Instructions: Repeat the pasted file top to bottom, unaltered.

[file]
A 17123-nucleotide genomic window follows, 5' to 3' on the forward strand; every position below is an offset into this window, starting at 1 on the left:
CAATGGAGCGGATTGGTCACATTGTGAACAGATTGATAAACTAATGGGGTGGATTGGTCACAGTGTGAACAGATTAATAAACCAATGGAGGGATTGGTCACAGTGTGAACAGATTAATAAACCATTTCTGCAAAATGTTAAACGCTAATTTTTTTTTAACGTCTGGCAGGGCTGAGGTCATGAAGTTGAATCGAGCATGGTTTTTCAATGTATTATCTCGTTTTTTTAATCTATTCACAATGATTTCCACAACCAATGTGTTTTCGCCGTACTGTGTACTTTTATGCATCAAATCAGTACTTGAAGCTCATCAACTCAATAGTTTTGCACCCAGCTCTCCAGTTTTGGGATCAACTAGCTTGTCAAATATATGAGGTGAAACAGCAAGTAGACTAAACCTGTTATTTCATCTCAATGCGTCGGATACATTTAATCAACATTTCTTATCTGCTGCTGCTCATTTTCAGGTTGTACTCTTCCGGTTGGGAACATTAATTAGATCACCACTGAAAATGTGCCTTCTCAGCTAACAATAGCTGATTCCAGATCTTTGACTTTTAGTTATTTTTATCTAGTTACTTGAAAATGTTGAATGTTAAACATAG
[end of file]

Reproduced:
A 17123-nucleotide genomic window follows, 5' to 3' on the forward strand; every position below is an offset into this window, starting at 1 on the left:
CAATGGAGCGGATTGGTCACATTGTGAACAGATTGATAAACTAATGGGGTGGATTGGTCACAGTGTGAACAGATTAATAAACCAATGGAGGGATTGGTCACAGTGTGAACAGATTAATAAACCATTTCTGCAAAATGTTAAACGCTAATTTTTTTTTAACGTCTGGCAGGGCTGAGGTCATGAAGTTGAATCGAGCATGGTTTTTCAATGTATTATCTCGTTTTTTTAATCTATTCACAATGATTTCCACAACCAATGTGTTTTCGCCGTACTGTGTACTTTTATGCATCAAATCAGTACTTGAAGCTCATCAACTCAATAGTTTTGCACCCAGCTCTCCAGTTTTGGGATCAACTAGCTTGTCAAATATATGAGGTGAAACAGCAAGTAGACTAAACCTGTTATTTCATCTCAATGCGTCGGATACATTTAATCAACATTTCTTATCTGCTGCTGCTCATTTTCAGGTTGTACTCTTCCGGTTGGGAACATTAATTAGATCACCACTGAAAATGTGCCTTCTCAGCTAACAATAGCTGATTCCAGATCTTTGACTTTTAGTTATTTTTATCTAGTTACTTGAAAATGTTGAATGTTAAACATAG